A company whose treatment of brain trauma using a gyroscope-like pod won the enthusiastic endorsement of former Gov. Rick Perry, $2.2 million in taxpayer funding for research, and a critical lambasting from scientists, has declared bankruptcy.
Among the more than $3.6 million in debts listed on its filing, Cerebrum Health Centers of Farmers Branch owes taxpayers $197,229, most of the amount the state Department of Health and Human Services attempted to recover after a scathing audit in November of 2016 of the company’s contract with the state.
At the height of its notoriety, Cerebrum, then known as Carrick Brain Centers in Irving, counted Pizza Hut president Arthur Starrs, former Dallas Cowboy Darren Woodson and former Minnesota Twin Torii Hunter among its investors. Hunter, Pro Football Hall-of-Fame Cowboys Tony Dorsett and Randy White were clients. Perry, political commentator Glenn Beck, and decorated Taliban fighter and Navy Seal Marcus Luttrell were among its biggest fans.
Scientists and state regulators were among those who were never convinced. After Carrick produced a study defending its methods, Paul Appelbaum, of Columbia University, one of the pre-eminent professors of psychiatry in America said, “This study is essentially useless. So if the taxpayers of Texas are out $2 million, I feel badly for them.”
Yet even after a blistering news investigation in September of 2015 and the audit by the Office of Inspector General for Health and Human Services, Cerebrum carried on without state sanction. Despite bankruptcy, Cerebrum has stood by its treatment methods.
Kenneth Beam, a Westlake businessman, partnered with Frederick Carrick, a chiropractor who had been using an “off vertical axis rotation device,” to treat head trauma, like concussions and dizziness, according to the investigation done by The Dallas Morning News and NBC-TV in Dallas.
Despite the almost complete lack of research supporting the benefits of repeated turning of a patient upside down and side-to-side, the therapy drew attention in March of 2013 when Carrick gave free treatments to White and Dorsett.
Dorsett, who had been struggling with memory loss and anger flashes told WFAA-TV in Dallas the treatment worked for him. “I’m not as quick-tempered as I was. And this fog that I tell you about … that is almost completely gone,” he said.
Eight months later, however, Dorsett announced that he had been diagnosed with Chronic Traumatic Encephalopathy and that his brain condition had deteriorated.
Dorsett and White’s endorsements caught the eye of Leroy Sisco, of Boerne, founder of the Military Warriors Support Foundation — a non-profit devoted to helping vets with Post Traumatic Stress Disorder and other brain trauma.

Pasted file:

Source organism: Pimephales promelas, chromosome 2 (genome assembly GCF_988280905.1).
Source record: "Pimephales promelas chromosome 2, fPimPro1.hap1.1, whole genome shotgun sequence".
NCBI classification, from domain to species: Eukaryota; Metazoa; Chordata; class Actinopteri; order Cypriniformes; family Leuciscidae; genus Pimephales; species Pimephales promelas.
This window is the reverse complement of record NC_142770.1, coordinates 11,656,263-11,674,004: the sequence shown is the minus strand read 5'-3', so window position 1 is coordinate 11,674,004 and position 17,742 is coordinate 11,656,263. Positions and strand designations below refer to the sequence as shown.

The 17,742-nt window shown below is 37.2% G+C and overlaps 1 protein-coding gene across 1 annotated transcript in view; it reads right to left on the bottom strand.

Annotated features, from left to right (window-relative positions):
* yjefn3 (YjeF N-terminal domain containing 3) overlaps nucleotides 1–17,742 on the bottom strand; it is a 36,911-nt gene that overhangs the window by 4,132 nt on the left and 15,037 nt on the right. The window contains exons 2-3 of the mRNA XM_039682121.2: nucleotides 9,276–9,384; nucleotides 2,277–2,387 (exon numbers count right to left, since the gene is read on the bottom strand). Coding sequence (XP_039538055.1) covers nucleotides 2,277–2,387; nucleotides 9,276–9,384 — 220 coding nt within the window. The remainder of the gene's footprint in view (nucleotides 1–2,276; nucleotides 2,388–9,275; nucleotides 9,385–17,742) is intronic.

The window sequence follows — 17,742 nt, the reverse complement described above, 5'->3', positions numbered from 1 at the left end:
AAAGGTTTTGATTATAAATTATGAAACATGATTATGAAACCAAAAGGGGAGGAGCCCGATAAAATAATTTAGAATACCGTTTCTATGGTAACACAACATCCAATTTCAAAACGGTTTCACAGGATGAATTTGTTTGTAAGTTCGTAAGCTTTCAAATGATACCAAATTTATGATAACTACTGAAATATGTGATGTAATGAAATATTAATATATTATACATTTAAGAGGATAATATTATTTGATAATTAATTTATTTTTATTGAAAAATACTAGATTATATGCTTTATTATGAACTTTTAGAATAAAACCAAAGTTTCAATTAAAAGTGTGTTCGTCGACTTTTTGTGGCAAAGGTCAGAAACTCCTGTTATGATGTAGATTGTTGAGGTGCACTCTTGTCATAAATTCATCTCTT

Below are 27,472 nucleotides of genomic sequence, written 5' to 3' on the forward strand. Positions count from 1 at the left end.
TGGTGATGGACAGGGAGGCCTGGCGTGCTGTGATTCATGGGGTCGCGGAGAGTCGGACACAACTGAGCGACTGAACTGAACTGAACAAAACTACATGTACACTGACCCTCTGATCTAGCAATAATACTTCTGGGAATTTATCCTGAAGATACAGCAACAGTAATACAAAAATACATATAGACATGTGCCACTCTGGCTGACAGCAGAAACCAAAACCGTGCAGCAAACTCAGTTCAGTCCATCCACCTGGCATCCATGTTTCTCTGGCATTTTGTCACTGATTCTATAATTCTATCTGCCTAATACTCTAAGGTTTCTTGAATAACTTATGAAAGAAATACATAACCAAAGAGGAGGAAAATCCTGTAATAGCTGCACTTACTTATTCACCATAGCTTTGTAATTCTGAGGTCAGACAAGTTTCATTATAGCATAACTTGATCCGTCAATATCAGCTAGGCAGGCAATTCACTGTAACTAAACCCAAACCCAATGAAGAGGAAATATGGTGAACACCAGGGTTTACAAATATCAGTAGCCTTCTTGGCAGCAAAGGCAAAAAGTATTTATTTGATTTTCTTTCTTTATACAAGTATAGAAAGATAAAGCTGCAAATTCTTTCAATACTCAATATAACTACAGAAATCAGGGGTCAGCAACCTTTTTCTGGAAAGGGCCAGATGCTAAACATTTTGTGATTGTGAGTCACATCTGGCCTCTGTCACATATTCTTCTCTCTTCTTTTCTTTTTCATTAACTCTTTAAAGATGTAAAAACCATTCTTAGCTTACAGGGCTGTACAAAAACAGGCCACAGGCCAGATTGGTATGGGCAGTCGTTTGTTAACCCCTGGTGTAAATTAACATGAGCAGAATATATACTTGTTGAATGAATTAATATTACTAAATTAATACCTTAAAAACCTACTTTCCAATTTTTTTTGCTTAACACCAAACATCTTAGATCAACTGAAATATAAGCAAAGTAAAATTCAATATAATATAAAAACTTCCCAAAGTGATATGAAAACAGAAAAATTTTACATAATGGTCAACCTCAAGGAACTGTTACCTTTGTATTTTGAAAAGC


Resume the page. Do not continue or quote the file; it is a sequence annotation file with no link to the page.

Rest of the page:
At Sisco’s invitation, Perry and Suzanna Hupp, with Health and Human Services Commission’s Veteran Services, toured the Carrick center.
“PTSD in American veterans is a public health crisis,” Kyle Janek, the head of Health and Human Services at the time, told the investigating Dallas reporters. “Governor Perry made it clear: The State of Texas needed to do something about it.”
With the encouragement of the governor, Health and Human Services gave a no-bid contract to the company’s research entity, the Brain Synergy Institute, and in December of 2013 made its first payment of $812,500 to treat Texas veterans, according to the Inspector General’s Audit.
The department gave another $799,500 to the company in May of 2014 and $640,000 in a final payment in February of 2015, the audit says.
In June, after Perry announced he was running for president, Beam and his wife, Darla, made the maximum individual donations allowable, $2,700, to Perry’s campaign, according to Federal Election Commission records.
Before the end of 2016, the Inspector General had calculated the company owed the state $278,441 “for failing to follow the requirements of the contract as amended and for treating the same participants multiple times.”
In the 41-page report, the inspector slammed the department for failing to properly vet and monitor the Brain Synergy Institute. “Funds were not expended for their intended purpose,” the audit said.
The institute had no control group. No one veteran was given the same treatment and some were not afforded complete services although the institute “billed all participants at the same maximum rate.”
“The study was not valid, and therefore it is unknown whether and to what degree the BSI services resulted in improvements to the health and quality of life of the veterans who participated,” according to the audit. “BSI put the health and safety of participants at risk by performing a clinical research study on human subjects without IRB approval.”
In short, “Taxpayer funds were lost to waste and abuse under the BSI contract.”
Mark Lisheron can be reached at [email protected]